It has a connection with why Modi kept thanking ‘crores’ of ordinary BJP workers during his victory speech. It was not simply because they conducted a terrific campaign in the name of the ‘Bharat Mata’, as he said. It was also because they successfully carried his general message down to individual voters through a publicity blitzkrieg made up of targeted delivery of localized messages. Details of this network are as yet sketchy, but there were reports that the party had set up war rooms practically in every Block, from where local operators kept bombarding the local voters with highly targeted messages. This mode of campaign is different in nature and impact from traditional canvassing or publicity in that it involves far greater precision in targeting. It also requires a synergy with internet service providers and deep knowledge of how to exploit regulatory and legal grey areas. The latter emerge largely out of the gap between fast evolving technological innovations and the stodgy response of existing legal and regulatory regimes towards them.
The controversial NaMo TV is a classic example of this phenomenon. It went on air soon after the elections were announced, and stayed there until the exit polls were over. Every major cable service or DTH operator was made to carry it, and no information was forthcoming on whether or not the necessary regulatory permissions were secured. While the opposition did raise objections about its ownership, funding and licensing, those objections were made light of by the regulatory authorities. Finally, they channel went off air as mysteriously as it had come on, the consumers still unaware of its ownership or funding.
The party ran the campaign like a highly centralized corporation, mighty and mysterious with its operational details all in place but its details known only to a limited group of top initiates, akin almost to a secret service. There have been reports on the huge amount it had spent on placing advertisements in various conventional and social media platforms for several months before the election. Those gathered at the BJP headquarters this evening were probably a fraction of the thousands of dedicated foot soldiers of the Modi campaign. They marketed the image of Modi as a near divine figure to their local voters, masculine, incorruptible, workaholic and consumed by the interest of the country’s poorest, regularly, repeatedly and consistently. It was a classic case of neatly targeted consumer research based advertising of a brand, over and over again, until the consumers were blinded to a degree where they could not see any other choice.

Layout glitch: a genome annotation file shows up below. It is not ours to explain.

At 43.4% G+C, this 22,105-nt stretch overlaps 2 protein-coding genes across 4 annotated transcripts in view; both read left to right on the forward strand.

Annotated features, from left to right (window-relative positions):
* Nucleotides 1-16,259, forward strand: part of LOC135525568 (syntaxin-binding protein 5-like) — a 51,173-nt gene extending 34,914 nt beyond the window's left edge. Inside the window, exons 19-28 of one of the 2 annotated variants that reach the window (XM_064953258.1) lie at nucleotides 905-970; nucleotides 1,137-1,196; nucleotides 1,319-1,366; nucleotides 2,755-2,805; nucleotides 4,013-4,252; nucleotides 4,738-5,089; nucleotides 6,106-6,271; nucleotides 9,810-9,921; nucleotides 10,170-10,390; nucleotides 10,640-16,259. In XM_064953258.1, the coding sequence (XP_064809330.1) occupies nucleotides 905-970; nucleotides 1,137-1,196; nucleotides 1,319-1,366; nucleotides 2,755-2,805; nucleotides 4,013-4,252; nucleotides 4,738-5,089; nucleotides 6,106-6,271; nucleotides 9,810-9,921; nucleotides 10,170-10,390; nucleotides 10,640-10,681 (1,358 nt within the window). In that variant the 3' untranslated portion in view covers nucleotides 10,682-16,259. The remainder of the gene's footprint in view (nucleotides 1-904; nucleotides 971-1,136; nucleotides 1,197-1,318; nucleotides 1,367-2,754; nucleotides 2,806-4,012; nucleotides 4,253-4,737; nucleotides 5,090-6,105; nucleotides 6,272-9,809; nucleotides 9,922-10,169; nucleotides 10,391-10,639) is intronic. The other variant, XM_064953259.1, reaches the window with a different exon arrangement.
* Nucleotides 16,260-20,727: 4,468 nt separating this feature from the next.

There is no other explanation of how practically no charge of failure appears to stick to Modi, even in places where his party had suffered major reversals as recently as a few months ago. This minute targeting of the voter as a message consumer complements other tactical moves such as neat calculations about calibrated distribution of incentives and disincentives to prospective political allies or supporters. Observers have noted, for instance, how the BJP campaign has targeted the relatively disadvantaged groups within the backward classes and Dalits. It so happens that the political parties conventionally understood to represent backward classes or Dalits in practice often bring greater benefits to a relatively privileged section among them. That leaves a large majority among the disadvantaged jealous of that limited set of beneficiaries, and open to voting for other parties offering those very same benefits in return for votes.
In other words, the BJP sweep is only partly a result of the personal Charisma of Prime Minister Modi. That Charisma, for what it is worth, is built up and sustained, brick by brick, by a large number of committed workers of the party, who have mastered the technique of targeted message delivery down to the last individual voter. Even more importantly, Modi has changed the very idea of how to use the media to his advantage, to an extent where the conventional media has been practically forced to moderate its traditional role of a contrarian, interrogating a politician and interpreting and translating his message to its audience.
This is literally a Modifcation of the role of the media, that is, its autonomy as an agent influencing public opinion. From now on, no media outlet with aspiration to play an independent and contrarian role can hope to thrive in India, because Modi’s repeated success has given birth to a whole new kind of politics and politician, one who knows that he can successfully reach and manipulate his target audience even if he does not talk to the media at all. Whether or not it is a permanent change is moot question. But one of the enduring lessons of Modi’s return in 2019 is that the media platforms in India can never again hope to nurture the delusion of setting the public agenda entirely on their own.
(The writer teaches at Karnavati University, Gujarat)